Tag Archives: housework

New Years Day Has Been Moved

It’s been three weeks since I flubbed my New Year’s resolution. I’m not proud of this fact, but here we are. Just like last year. I think the main problem with New Years resolutions is that they happen on January 1. There is no worse day in the year to try to turn things around.

What worse day to commit yourself to a strict diet that the day you wake up with impossibly high blood sugar and a stomach stretched to twice its normal size. You ate your weight in baked brie the night before, so you need a burrito, not a bowl of berries. You’ve just spent ten days grazing on breaded delicacies and mysterious shapes dipped in chocolate. You briefly wondered if it’s popcorn or nuts under all that chocolate, as you shoved another handful in your mouth. Somewhere during the last week of December, you succumbed to the Honey Baked Ham, which is pretty much salty pig candy. You’re in no shape for drastic change.

Several people have told me they were going to stop drinking alcohol for the month of January. I can only imagine how that went. First of all, pick a month with fewer days. Secondly, alcohol was invented for January. It gets dark at 4pm and the sun doesn’t rise until after 7. If you like the nightlife, January is for you! Why not quit drinking during a month where you can go out and enjoy wholesome things like walks on the beach and guacamole. You’ve got to ease your way back from the cumulative hangover that stems from getting together for a few holiday drinks thirty days in a row.

The fiscal resolution is one of the trickiest. It starts out okay, because you can get away with spending absolutely no money on January 1. Chances are you have half an open bottle of champagne by your bed and a half a Honey Baked Ham in the fridge. You can stick to this feeling of austerity right up to the 10th when your holiday credit card bill rolls in. That thing packs a punch like no other bill you’ll see all year. In fact, my first instinct is to call the fraud department, hopeful that some lunatic has stolen my credit card and has gone on a bender at Amazon. Every year, that lunatic turns out to be me.  The truth is that I only spent $80. Two hundred times. There are millions of tiny little charges that seemed so necessary at the time. An extra trip to the Home Depot for just one more wreath. The Christmas Eve celebration. The Christmas Day celebration. The Boxing Day bonanza. The salty pig candy wasn’t cheap either.

If your resolution was to get your house organized (ahem), why would you pick the messiest, most cluttered day of the year? Remnants of gifts (and often the gifts themselves) need to be thrown out before you can even tackle your normal mess. The toys and shoes that needed to be sorted and culled months ago are now hidden under a dust of pine needles and ribbons.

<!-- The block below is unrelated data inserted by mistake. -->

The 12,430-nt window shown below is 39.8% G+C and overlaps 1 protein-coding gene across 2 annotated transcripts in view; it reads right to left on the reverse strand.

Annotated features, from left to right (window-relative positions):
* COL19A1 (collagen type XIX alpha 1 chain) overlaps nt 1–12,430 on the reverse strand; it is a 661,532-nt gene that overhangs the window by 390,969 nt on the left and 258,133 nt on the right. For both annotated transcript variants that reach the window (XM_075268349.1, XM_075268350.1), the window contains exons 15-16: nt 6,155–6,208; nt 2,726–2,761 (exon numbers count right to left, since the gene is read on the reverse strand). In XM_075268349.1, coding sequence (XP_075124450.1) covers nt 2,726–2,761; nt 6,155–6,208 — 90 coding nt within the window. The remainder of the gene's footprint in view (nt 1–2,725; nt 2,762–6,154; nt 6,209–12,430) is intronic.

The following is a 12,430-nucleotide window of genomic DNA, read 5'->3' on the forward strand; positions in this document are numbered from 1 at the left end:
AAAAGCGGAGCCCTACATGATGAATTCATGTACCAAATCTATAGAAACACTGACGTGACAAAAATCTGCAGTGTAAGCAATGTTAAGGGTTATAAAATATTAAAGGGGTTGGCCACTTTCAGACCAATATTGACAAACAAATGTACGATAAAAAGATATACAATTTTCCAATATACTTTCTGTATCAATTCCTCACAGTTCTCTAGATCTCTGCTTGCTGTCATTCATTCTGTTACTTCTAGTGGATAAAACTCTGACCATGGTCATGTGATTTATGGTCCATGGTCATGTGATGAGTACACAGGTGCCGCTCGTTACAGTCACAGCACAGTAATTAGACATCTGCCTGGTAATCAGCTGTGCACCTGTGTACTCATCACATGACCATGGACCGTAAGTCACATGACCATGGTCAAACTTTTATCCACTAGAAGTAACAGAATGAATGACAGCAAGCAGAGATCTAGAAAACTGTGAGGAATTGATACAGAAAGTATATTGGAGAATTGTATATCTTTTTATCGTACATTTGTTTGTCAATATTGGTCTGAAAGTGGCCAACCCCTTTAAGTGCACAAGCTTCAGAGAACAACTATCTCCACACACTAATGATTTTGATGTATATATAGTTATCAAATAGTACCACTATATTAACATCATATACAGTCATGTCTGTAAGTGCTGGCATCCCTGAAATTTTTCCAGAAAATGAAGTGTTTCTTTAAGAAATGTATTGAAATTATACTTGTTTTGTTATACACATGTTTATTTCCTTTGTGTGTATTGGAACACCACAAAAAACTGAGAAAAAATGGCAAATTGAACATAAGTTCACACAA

The good news is that I’ve just given you all the excuses you need to feel good about your New Year’s failure. The bad news is that it’s now February 1st, and it’s go time.  January is just the buffer month, a month to get the tree off the curb and maybe cut back on the sodium. January is here to ease us back in; not to help us lose weight but to maybe help us slow the rate of gaining. So today’s the day.  Happy (adjusted) New Year. Let’s be grateful it’s a short month.

Motel 55

I’m running a one star hotel. I’m not worried about improving my rating, as it’s peak season and all of the rooms are full. There aren’t a lot of other options for my guests at this time of year, so the myriad complaints to management about the quality of service go largely ignored. Breakfast is… Continue Reading

Other People’s Problems

Sometimes, when I’m busy not writing my novel, I daydream about finishing my students’ novels. My mind floods with ideas to fill in their story gaps. I dream up surprise endings and pages of snappy dialog. While driving the other day, I decided that one of my student’s characters should have a heavy suitcase at the… Continue Reading

My Dishwasher and Me

Sometimes the deepest friendships take a while to solidify. They don’t seem obvious at first. Maybe you have different interests, different backgrounds. Maybe one of you is a human being and the other is a dishwasher. Whatever the barriers are, they can often fall away once you spend a lot of time with someone. My… Continue Reading

Lost and Found and Down the Rabbit Hole

It usually starts with “Mooooom…” Though it sometimes starts with “Hooooooney…” I hear it more in my lower back than in my ears, because I know this calm plea for help often leads to a trip down the rabbit hole. It’s the moment that some member of my family cannot immediately find the item that… Continue Reading

If More Moms Were Inventors

As Published in the Rye Record on September 25, 2015   My son’s third grade class studied inventors last spring. Every day he came home with another fascinating story of an invention like the light bulb or the automobile. It was inspiring to him and to me, because it made us see how people who… Continue Reading

Note to Moms: It’s okay to breathe

As published in The Week on September 26, 2013     The most unnerving part of any flight is when the flight attendant reminds me that if all the air in the plane happens to disappear, I should secure my own air mask before helping my children. Now, I’m not really worried about the air… Continue Reading

Coming Home Empty Handed From the School Fair

As published in the Rye Record on May 3, 2013    I’ve just returned from the Midland School Fair. I am completely dehydrated, my feet hurt, and I am in possession of one partially mutilated cake that my son won at the cakewalk. My youngest son got his face painted, and I’m watching him casually transfer that… Continue Reading

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